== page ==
What's the difference between a freebie and stealing?

12 March 2013
What's the difference between a freebie and stealing?

According to a survey by Paintballing.co.uk, the lines between taking something that is clearly a freebie and stealing someone else's property have become blurred.

Hotel shampoos, other people's internet, pick & mix sweets and office stationery have all been named as items it's socially acceptable to steal in the survey.

The survey of 1,000 adults asked which items they felt it was acceptable to steal without feeling guilty.

Perhaps unsurprisingly, items from hotels topped the list, with more than nine out of 10 people (93%) saying they were acceptable to steal.

Unsecured internet came next, with almost nine out of 10 people (88%) saying they would happily access a neighbour's network if it wasn't password protected.

Condiments from restaurants came next on the list, with more than half of respondents (55%) saying they would happily pocket them without remorse.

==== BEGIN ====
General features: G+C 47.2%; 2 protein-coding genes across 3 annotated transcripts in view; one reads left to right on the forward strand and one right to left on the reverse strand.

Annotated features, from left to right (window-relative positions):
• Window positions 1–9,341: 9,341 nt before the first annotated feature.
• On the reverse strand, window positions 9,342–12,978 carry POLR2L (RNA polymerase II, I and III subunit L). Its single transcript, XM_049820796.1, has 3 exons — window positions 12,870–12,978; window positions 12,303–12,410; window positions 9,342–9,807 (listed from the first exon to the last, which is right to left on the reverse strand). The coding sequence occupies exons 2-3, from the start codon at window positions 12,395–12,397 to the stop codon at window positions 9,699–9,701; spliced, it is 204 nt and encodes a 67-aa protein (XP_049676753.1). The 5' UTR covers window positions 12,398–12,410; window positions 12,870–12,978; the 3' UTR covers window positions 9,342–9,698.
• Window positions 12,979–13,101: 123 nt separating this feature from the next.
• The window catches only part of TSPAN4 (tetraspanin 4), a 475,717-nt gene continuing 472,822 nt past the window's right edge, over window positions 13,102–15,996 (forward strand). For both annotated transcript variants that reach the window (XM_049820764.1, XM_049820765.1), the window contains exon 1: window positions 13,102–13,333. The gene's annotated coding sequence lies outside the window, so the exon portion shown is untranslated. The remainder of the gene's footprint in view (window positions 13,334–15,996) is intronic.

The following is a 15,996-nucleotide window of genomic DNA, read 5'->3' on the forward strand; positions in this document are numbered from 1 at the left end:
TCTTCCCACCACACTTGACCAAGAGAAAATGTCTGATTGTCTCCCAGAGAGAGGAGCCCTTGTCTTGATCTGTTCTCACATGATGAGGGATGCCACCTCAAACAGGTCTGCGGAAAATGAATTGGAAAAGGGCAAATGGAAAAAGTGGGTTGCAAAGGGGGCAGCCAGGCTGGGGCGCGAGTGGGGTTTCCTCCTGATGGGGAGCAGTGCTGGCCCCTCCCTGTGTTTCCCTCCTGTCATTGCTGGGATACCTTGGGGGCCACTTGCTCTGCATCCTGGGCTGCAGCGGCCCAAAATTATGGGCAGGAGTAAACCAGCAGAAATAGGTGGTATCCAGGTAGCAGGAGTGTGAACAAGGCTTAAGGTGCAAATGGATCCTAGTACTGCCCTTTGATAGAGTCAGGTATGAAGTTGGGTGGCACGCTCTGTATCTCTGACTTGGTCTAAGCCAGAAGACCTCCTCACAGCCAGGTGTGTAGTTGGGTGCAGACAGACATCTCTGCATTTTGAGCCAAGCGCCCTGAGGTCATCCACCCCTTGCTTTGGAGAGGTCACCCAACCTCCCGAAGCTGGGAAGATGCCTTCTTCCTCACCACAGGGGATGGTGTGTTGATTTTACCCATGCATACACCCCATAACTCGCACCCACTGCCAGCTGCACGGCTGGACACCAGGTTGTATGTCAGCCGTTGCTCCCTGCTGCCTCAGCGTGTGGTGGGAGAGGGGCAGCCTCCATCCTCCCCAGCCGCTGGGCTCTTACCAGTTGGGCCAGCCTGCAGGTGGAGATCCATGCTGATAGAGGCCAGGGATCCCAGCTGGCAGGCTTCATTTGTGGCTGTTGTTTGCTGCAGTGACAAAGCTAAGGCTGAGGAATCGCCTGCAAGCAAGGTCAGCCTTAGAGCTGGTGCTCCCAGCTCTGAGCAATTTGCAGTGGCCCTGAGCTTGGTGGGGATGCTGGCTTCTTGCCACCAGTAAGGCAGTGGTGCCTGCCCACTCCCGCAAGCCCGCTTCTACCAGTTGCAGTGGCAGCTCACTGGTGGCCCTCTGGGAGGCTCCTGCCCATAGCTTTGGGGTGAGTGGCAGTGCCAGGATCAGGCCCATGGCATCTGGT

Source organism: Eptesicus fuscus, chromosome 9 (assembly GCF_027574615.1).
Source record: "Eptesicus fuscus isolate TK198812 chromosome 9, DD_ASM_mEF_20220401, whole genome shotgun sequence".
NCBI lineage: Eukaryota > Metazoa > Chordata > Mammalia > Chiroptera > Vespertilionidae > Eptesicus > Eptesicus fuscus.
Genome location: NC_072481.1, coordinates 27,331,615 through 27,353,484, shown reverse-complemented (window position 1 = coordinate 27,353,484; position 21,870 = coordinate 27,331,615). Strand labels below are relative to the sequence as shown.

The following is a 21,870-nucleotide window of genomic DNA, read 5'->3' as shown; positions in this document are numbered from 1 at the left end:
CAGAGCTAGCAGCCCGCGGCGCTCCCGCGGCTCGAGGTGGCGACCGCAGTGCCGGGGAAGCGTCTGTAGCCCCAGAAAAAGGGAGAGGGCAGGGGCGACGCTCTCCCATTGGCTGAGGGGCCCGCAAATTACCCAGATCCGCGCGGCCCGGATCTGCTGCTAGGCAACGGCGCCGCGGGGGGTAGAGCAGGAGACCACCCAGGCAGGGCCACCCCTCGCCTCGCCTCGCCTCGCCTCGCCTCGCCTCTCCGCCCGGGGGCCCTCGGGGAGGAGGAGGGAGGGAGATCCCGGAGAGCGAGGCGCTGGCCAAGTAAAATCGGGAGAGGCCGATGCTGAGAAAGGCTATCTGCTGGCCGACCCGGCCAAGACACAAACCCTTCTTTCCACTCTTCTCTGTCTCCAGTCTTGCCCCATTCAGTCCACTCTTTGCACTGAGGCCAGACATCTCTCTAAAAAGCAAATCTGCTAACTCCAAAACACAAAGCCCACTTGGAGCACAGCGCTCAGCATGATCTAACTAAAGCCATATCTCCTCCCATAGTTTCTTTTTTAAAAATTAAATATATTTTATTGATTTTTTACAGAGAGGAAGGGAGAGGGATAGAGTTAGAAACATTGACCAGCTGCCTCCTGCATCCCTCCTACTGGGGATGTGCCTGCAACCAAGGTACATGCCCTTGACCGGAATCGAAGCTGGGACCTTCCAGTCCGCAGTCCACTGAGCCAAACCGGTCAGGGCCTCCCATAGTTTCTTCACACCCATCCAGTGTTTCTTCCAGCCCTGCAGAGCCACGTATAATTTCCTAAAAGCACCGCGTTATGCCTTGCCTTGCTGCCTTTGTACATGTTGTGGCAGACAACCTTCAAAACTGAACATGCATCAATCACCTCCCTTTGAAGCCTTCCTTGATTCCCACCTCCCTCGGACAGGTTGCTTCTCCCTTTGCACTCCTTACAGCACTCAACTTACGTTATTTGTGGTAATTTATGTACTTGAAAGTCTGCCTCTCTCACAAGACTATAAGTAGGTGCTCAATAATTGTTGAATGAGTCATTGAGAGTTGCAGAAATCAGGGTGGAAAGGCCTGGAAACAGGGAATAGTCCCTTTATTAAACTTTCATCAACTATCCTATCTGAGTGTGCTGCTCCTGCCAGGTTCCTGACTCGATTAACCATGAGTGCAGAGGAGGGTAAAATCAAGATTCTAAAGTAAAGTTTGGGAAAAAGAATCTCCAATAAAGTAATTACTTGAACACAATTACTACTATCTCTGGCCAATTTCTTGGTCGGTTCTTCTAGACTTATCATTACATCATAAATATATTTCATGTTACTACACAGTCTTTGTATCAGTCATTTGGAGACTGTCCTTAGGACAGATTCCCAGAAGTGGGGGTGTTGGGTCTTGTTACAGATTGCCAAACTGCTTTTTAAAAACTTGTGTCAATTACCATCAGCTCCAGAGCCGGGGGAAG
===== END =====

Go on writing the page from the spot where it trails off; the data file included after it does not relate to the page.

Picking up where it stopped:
Pub beer glasses were next, with 37% of those polled saying they felt no guilt whatsoever in taking these home after a night out.

A spokesman for Paintballing.co.uk said: "Everyone loves a freebie but it seems the lines between what is intended as a complimentary give-away and what is someone else's property isn't always clear.

"It seems many of us believe we can help ourselves to all manner of things without a moment's hesitation or guilt."


1 Hotel shampoo and other items 93%2 Unsecured internet 88%3 Restaurant condiments 55%4 Pub beer glasses 37%5 Office stationery 27%6 Colleague's tea/coffee 22% 7 Pick & mix sweets 17%8 Supermarket fruit 11%9 Pens from IKEA/Argos/Ladbrokes 8%10 Park flowers 3%

The Caterer Breakfast Briefing Email

Start the working day with The Caterer’s free breakfast briefing email

Sign Up and manage your preferences below

Check mark icon
Thank you

You have successfully signed up for the Caterer Breakfast Briefing Email and will hear from us soon!

Jacobs Media Group is honoured to be the recipient of the 2020 Queen's Award for Enterprise.

The highest official awards for UK businesses since being established by royal warrant in 1965. Read more.


Ad Blocker detected

We have noticed you are using an adblocker and – although we support freedom of choice – we would like to ask you to enable ads on our site. They are an important revenue source which supports free access of our website's content, especially during the COVID-19 crisis.

trade tracker pixel tracking